Seeing as that I spent a year in physical theatre school, its perhaps not so surprising that I now spend a fair amount of time thinking about my body. My relationship with my body. I hate to label it “my relationship with my body” because that automatically seems to separate my sense of self with a blood-and-guts reality, but I supposed that will have to do. How I feel about my body, how I relate to it, how I use it. Those are just some of the things that I contemplate on a daily basis.
I had a major paradigm shift two weeks ago when I did a workshop with Lorna Marshall, author of the book “The Body Speaks”. Instead of the usual warm-up exercises, she told us to have some playtime with our hips, rolling, squirming, and bouncing around on the floor in ways that will make our hips feel good. Mmhmm. Same thing for the shoulders. What we do is completely up to us, as along as it gives us pleasure. She explicitly said that she does not want to see anything that we’ve learned from other teachers, stretches that we may have picked up in dance class for example, or exercises from Lispa. Nope. None.
Lorna was most emphatic about this, this thing of not doing what we’ve been taught, and why? Because she feels that as performers, we need to own our bodies, and if we are merely slaves to technique passed along by our teachers, then they are the ones who truly own our bodies, not us. Technical ability is a place that you can always go back to. Dare to go somewhere different, she says. Technique is just a way to train the body – a body has much more potential, is infinitely more expressive, than any kind of systemic training. Furthermore, she continued, training is often geared towards a standardized body type, so it can never fully adapt to individual physical needs. Every body is different – from differing flexibility to imbalances between left and right sides – and you are the only one who knows your body best. Think of the body as one great puzzle, and techniques as different ways of decoding it. Add together the millions of ways we have of training bodies, and we still wouldn’t have the full picture. An example: most techniques treat torsos as two-dimensional slabs, whereas in reality, they are three-dimensional organs of flesh and bone that can twist and contort. And bend. And stretch. Every which way. Rolling and turning on the floor there like some amoeba, my spine felt really good. And most liberating of all, I did not care how I looked.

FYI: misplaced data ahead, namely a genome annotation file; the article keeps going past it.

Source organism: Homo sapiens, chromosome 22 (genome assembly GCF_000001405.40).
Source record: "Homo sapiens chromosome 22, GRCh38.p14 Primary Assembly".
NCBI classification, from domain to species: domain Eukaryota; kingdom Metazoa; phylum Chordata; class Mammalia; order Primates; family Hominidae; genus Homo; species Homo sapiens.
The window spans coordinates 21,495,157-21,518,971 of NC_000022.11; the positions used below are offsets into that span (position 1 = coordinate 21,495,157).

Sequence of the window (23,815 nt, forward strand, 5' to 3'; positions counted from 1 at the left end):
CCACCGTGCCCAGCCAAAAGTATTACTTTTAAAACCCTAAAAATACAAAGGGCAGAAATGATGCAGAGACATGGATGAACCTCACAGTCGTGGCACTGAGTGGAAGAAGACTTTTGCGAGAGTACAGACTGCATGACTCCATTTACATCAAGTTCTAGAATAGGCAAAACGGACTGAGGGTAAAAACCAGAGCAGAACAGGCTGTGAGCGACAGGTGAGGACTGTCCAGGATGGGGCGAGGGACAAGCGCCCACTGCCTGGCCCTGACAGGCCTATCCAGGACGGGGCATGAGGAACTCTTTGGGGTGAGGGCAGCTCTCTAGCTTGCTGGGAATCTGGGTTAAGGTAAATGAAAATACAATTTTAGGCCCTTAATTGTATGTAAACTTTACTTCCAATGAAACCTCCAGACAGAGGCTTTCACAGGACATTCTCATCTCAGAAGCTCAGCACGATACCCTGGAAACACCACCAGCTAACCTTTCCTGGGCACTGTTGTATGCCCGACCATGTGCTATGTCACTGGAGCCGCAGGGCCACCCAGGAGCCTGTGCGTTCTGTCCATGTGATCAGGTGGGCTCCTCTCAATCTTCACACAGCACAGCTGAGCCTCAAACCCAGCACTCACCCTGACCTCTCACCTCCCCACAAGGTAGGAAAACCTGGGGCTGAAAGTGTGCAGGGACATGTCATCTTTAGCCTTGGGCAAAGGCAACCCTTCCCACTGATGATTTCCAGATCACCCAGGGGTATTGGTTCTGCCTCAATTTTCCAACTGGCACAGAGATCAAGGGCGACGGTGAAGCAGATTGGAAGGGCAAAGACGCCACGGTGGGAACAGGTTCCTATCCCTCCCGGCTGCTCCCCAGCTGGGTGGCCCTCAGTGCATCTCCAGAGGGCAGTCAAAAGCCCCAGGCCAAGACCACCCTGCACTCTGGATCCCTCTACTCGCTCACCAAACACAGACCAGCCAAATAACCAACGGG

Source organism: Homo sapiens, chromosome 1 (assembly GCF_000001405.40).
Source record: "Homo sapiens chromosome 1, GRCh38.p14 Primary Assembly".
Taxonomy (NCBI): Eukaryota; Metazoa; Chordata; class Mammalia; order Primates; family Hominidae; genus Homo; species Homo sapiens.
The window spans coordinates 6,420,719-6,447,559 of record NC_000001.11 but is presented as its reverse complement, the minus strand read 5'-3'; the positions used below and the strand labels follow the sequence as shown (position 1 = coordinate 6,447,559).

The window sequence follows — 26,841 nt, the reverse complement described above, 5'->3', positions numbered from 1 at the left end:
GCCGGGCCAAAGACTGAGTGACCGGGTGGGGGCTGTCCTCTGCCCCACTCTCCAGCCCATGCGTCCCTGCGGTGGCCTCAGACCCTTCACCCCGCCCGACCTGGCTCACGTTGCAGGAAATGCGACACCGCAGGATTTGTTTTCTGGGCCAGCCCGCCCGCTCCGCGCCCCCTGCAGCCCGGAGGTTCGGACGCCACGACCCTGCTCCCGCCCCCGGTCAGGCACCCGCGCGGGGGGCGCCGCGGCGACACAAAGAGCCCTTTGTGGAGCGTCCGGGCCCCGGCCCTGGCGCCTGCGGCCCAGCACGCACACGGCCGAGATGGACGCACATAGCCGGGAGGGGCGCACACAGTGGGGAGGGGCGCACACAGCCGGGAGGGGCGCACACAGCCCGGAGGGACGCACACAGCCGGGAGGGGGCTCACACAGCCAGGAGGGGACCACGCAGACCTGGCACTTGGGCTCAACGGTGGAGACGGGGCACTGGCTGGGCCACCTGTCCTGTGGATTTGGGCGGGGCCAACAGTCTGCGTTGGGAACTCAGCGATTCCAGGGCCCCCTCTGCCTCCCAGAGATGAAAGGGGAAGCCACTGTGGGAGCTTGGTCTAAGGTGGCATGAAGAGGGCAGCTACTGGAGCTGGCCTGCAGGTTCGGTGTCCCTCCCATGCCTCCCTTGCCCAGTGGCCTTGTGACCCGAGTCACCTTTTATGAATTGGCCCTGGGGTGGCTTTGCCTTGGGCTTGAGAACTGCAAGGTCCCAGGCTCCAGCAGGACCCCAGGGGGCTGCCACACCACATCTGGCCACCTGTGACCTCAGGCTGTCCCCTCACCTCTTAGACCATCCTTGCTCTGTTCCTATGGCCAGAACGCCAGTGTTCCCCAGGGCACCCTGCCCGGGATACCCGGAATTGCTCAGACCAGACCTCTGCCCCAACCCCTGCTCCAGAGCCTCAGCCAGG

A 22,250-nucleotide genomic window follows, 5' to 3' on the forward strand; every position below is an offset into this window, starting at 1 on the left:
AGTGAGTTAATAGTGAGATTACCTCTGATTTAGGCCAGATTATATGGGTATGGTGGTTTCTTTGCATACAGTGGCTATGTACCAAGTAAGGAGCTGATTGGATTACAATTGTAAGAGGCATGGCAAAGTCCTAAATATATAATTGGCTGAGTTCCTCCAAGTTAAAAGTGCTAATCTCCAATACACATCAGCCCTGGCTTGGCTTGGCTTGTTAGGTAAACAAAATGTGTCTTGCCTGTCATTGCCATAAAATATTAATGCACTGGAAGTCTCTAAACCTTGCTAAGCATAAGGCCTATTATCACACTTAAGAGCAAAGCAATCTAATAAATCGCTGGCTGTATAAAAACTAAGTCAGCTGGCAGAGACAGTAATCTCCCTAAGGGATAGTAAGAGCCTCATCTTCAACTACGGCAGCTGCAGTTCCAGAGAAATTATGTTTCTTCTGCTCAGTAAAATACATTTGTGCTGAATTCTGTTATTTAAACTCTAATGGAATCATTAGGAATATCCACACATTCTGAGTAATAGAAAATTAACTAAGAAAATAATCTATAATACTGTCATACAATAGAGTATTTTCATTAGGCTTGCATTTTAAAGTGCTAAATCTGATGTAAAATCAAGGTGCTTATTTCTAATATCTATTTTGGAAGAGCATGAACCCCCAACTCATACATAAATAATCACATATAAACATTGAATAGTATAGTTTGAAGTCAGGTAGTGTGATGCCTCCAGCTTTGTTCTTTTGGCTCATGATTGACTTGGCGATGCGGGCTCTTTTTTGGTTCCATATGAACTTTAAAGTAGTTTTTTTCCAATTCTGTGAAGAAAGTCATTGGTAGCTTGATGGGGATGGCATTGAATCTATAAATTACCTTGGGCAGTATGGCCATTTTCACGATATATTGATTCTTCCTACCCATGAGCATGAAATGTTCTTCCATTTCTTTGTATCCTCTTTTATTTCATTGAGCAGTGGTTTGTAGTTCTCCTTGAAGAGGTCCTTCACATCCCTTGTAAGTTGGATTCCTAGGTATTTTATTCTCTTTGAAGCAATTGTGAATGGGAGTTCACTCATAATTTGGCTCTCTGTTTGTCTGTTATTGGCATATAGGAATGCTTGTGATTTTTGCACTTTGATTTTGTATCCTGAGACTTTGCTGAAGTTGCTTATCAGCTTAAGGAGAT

It is not that Lorna is against technique – it is just that she feels we need to have our own personal relationship with our bodies outside of what we learn from our teachers.
The thing that struck me most about her whole spiel was her take on pleasure. The whole “playtime with hips” thing? It sounds a bit daff, but for her its about listening to your body and having more pleasurable experiences with it outside of food and sex – the way most people do. It also matters what kind of language we use to talk about the body, whether we scold it like an unruly child, or chat with it like a friend. It feels a bit silly, sitting there, calling your belly “darling, but then thats exactly why we need to do it. Usually, we fear our bodies, or, we treat them like objects that needs to be controlled and disciplined. Especially when it comes to food and sex. Blame this on societal attitudes. Better yet, blame it on Christianity and Descartes. In any case, if we don’t learn to have a good time with our bodies outside of eating and having sex, the argument goes, it will be hard for us to learn to trust it (why trust something that makes us fearful and anxious?), and that in turn will make it extremely difficult for us to be fully engaged with it during performance. I wouldn’t perform with a stage partner that I don’t trust, so why would I perform with a body that I don’t trust myself?
After that workshop I started thinking a lot about the way I relate to my own body. Like many people, I have trouble letting my body have pleasure on a daily basis (it even feels dirty just saying it). I blame this on my all-powerful Christian and Chinese upbringing. No wonder people in Hong Kong love food so much – we get so little pleasure from our bodies on a day to day basis. There is no culture of social hugging or kissing (except among the expats), and even children, once they get beyond the age of seven, get very little physical affection. Hugging just isn’t big in Hong Kong. Add to this an exam/achievement/money oriented culture, a high pressure work environment, and a mostly concrete urban landscape, and you’d get a fairly physically inactive people.
I wasn’t even aware that I usually only get direct physical enjoyment either out of food or sex. Sure, I get a lot of pleasure out of dancing and doing alexander-technique type bodywork too, but the pleasure connection just isn’t as strong. I guess dancing isn’t as necessary for survival, afterall. From there, it also makes complete sense why so many of us have hang-ups about food and sex, the whole having pleasure and being guilty about having pleasure at the same time thing. Fear and anxiety. Hmm. If we can learn to have a less combative attitude towards our bodies, perhaps our relationship with food and sex will not be so out of balance.
I’m off to make some food now, and perhaps spend some time squirming around on the floor. Think of it as reward for my body for a hard days work, making sure I stay upright, supporting me through life.